Henna Pryor: Yeah. I think that's really important because I think a lot of people and I say this, if I could give everyone a loving, loving shoulder shake right now, we would love to think that we're not transactional.

Henna Pryor: And I genuinely believe that on the phone and in person, many of us aren't. I think we really do it well. I think we really hold our clients and candidates in deep care. When we have a live two-way conversation, the problem is that gap right in our messaging, it still feels transactional. It still feels very transactional because we think holding our client or candidate in care sounds like, you know, for a candidate, you have a really great background.

Henna Pryor: No, that is not holding them in care. That is a generic statement that they are very clear. You use it with everyone or to say to a client, you must be really busy right now, again, that is not holding them in care. That is a generic statement that would apply to everyone. But if you were a client who worked in a highly regulated industry that just had a new regulation, get smacked down and said, Mr. Client, I can only imagine you must be underwater with that new regulation that just got rolled out last month. You know, other people in the same shoes are telling me that this has added 30% more hours to their week. Are you dealing with that too? Now we're in business right now. It doesn't feel transactional.

Henna Pryor: Now it feels like someone cared enough to understand the context. That this particular person or group of people, I'm not suggesting we do it one at a time, but they took enough care to understand the context that person was in and say something a bit more intentional than you must be really busy right now.

Henna Pryor: Right? We're all really busy right now. That is not the spotlight method. That is not your perspective. That is a lazy blanket that we're all throwing over everything. And then wondering, where is everybody? How come I'm not getting any responses. Right. So I'd also love to know from you. So that's the experience that other people are feeling.

Henna Pryor: What has been the biggest change for you and the way you show up every day to your messaging?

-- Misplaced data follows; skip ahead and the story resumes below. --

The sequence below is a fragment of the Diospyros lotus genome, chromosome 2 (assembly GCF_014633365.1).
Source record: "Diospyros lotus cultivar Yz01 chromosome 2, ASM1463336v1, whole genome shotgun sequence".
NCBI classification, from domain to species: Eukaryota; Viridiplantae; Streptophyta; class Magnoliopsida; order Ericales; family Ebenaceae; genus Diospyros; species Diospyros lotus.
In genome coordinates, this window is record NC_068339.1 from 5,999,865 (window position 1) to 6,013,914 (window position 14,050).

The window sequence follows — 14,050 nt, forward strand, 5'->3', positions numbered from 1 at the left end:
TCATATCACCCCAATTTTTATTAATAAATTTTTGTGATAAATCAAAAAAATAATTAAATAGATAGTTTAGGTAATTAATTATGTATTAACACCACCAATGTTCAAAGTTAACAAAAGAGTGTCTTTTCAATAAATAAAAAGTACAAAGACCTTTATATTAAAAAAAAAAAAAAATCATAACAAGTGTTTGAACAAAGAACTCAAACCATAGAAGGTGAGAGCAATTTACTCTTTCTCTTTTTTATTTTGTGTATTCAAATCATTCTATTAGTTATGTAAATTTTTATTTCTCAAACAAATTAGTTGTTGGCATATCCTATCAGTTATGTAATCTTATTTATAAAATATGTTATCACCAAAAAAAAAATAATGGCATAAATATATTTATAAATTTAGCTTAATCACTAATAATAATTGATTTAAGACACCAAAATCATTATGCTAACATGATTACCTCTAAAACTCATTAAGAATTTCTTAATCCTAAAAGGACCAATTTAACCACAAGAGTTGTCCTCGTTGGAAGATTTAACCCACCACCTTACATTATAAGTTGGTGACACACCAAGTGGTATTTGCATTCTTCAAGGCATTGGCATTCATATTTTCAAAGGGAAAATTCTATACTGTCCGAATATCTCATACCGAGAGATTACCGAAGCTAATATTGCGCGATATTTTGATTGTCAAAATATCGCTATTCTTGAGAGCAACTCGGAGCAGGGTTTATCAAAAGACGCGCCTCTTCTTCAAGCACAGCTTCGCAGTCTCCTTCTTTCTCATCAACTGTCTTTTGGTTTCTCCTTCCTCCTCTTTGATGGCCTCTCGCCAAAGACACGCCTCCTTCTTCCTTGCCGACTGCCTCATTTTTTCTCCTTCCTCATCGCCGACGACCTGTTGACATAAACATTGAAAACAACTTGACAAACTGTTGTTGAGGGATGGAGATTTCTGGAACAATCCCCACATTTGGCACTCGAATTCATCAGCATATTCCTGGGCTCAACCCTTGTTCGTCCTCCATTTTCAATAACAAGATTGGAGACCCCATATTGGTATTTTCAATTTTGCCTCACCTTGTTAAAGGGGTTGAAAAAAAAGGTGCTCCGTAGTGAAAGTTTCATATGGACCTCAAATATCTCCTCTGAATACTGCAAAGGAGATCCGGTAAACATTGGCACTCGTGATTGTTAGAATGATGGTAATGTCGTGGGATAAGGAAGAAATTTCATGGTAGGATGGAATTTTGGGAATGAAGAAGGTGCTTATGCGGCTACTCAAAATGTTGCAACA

Basia Schwartz: It's so much more fun. I saw in the chat, there was a question about specific subject lines. There's this one that I used, I wanted to build out my finance pipeline and I wanted to level with them. I wanted to find something that would attract me.

Basia Schwartz: Individuals in the finance world want to talk with me. So I'm looking up little jokes, like finance jokes, and the subject was where do you find a drink in Excel? And then the body of the email was on the formula bar or in the formula bar, which is just so silly. It's yeah. It's like a dad joke. It's not something that I would say everyday when I'm talking with friends, but when I'm trying to attract talent, both from both perspectives, client and candidate, They want to see that.

Basia Schwartz: And it makes it much more fun for me, because then when they respond to me, they include their personality. And then I get to know them just from that first message. If they found it funny, if they found it witty, if they took it seriously, I would get to know who they are. So I can have a better conversation with them when we do get on the phone for the first time.

Henna Pryor: Yeah, absolutely. And I, you, I think it's also worth mentioning, and I know you've experienced this too, that when you're not overthinking it and when you're not using unnecessarily large words, and when you're actually speaking to the person as a whole person, it's easier to write. It's so much easier to write.

Henna Pryor: It kind of flows out of you and you're not editing it and you're not changing it and you're not adjusting it because you're worried about the way it's going to sound. You just get to get it out and it actually helps you write more of them more. I wanted to quickly touch on something that I quickly thought in the chat seems to keep reordering itself.

Henna Pryor: So I'm sorry, I'm not familiar with this platform, but somebody said, how do you personalize a blast? And I saw a response saying you can't. So I disagree. So Neola would love to disagree with you. You absolutely can personalize an email blast. So let me make a distinction here. There is a difference between personalization segmentation and what I'm going to call false personalization.

Henna Pryor: So let me tell you what the third one is first. And I get so much of it. I get emails every so often, so I, you know, my other day job is an executive coach. And so my LinkedIn profile says Henna Pryor, you executive coach. So I get emails on LinkedIn constantly that say, Hey, Hannah, it must be great to be an executive coach in Philadelphia, PA. How do you like working for a priority group?